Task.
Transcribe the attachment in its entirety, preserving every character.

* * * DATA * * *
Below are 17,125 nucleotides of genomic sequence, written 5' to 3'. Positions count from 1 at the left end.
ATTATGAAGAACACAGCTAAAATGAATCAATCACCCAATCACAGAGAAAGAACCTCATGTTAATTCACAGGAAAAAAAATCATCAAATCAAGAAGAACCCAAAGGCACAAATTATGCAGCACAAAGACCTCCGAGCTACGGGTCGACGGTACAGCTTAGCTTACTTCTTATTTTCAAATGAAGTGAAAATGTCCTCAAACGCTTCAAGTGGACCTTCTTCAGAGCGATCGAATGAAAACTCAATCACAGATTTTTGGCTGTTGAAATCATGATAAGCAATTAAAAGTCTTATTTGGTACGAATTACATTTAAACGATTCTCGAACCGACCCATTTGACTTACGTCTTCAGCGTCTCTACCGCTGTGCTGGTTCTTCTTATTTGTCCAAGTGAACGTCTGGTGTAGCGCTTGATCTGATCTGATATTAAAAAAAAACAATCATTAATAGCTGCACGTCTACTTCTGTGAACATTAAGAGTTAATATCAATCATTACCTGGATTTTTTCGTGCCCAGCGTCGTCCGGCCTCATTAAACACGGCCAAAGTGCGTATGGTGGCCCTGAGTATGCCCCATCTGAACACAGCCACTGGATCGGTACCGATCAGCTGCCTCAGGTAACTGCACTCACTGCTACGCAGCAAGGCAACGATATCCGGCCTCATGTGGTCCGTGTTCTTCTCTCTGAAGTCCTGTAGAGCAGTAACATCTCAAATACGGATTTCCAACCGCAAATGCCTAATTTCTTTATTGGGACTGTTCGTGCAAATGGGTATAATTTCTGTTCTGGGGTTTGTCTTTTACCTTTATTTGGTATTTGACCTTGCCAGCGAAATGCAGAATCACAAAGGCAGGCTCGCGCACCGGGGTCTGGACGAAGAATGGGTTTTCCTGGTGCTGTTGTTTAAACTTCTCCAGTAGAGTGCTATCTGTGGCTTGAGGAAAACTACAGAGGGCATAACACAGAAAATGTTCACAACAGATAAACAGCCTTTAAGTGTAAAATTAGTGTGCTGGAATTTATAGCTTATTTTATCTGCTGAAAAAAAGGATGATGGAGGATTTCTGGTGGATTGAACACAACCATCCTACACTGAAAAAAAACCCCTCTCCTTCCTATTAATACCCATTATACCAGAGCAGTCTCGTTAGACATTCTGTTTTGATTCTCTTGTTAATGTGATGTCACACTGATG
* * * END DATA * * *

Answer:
Below are 17,125 nucleotides of genomic sequence, written 5' to 3'. Positions count from 1 at the left end.
ATTATGAAGAACACAGCTAAAATGAATCAATCACCCAATCACAGAGAAAGAACCTCATGTTAATTCACAGGAAAAAAAATCATCAAATCAAGAAGAACCCAAAGGCACAAATTATGCAGCACAAAGACCTCCGAGCTACGGGTCGACGGTACAGCTTAGCTTACTTCTTATTTTCAAATGAAGTGAAAATGTCCTCAAACGCTTCAAGTGGACCTTCTTCAGAGCGATCGAATGAAAACTCAATCACAGATTTTTGGCTGTTGAAATCATGATAAGCAATTAAAAGTCTTATTTGGTACGAATTACATTTAAACGATTCTCGAACCGACCCATTTGACTTACGTCTTCAGCGTCTCTACCGCTGTGCTGGTTCTTCTTATTTGTCCAAGTGAACGTCTGGTGTAGCGCTTGATCTGATCTGATATTAAAAAAAAACAATCATTAATAGCTGCACGTCTACTTCTGTGAACATTAAGAGTTAATATCAATCATTACCTGGATTTTTTCGTGCCCAGCGTCGTCCGGCCTCATTAAACACGGCCAAAGTGCGTATGGTGGCCCTGAGTATGCCCCATCTGAACACAGCCACTGGATCGGTACCGATCAGCTGCCTCAGGTAACTGCACTCACTGCTACGCAGCAAGGCAACGATATCCGGCCTCATGTGGTCCGTGTTCTTCTCTCTGAAGTCCTGTAGAGCAGTAACATCTCAAATACGGATTTCCAACCGCAAATGCCTAATTTCTTTATTGGGACTGTTCGTGCAAATGGGTATAATTTCTGTTCTGGGGTTTGTCTTTTACCTTTATTTGGTATTTGACCTTGCCAGCGAAATGCAGAATCACAAAGGCAGGCTCGCGCACCGGGGTCTGGACGAAGAATGGGTTTTCCTGGTGCTGTTGTTTAAACTTCTCCAGTAGAGTGCTATCTGTGGCTTGAGGAAAACTACAGAGGGCATAACACAGAAAATGTTCACAACAGATAAACAGCCTTTAAGTGTAAAATTAGTGTGCTGGAATTTATAGCTTATTTTATCTGCTGAAAAAAAGGATGATGGAGGATTTCTGGTGGATTGAACACAACCATCCTACACTGAAAAAAAACCCCTCTCCTTCCTATTAATACCCATTATACCAGAGCAGTCTCGTTAGACATTCTGTTTTGATTCTCTTGTTAATGTGATGTCACACTGATG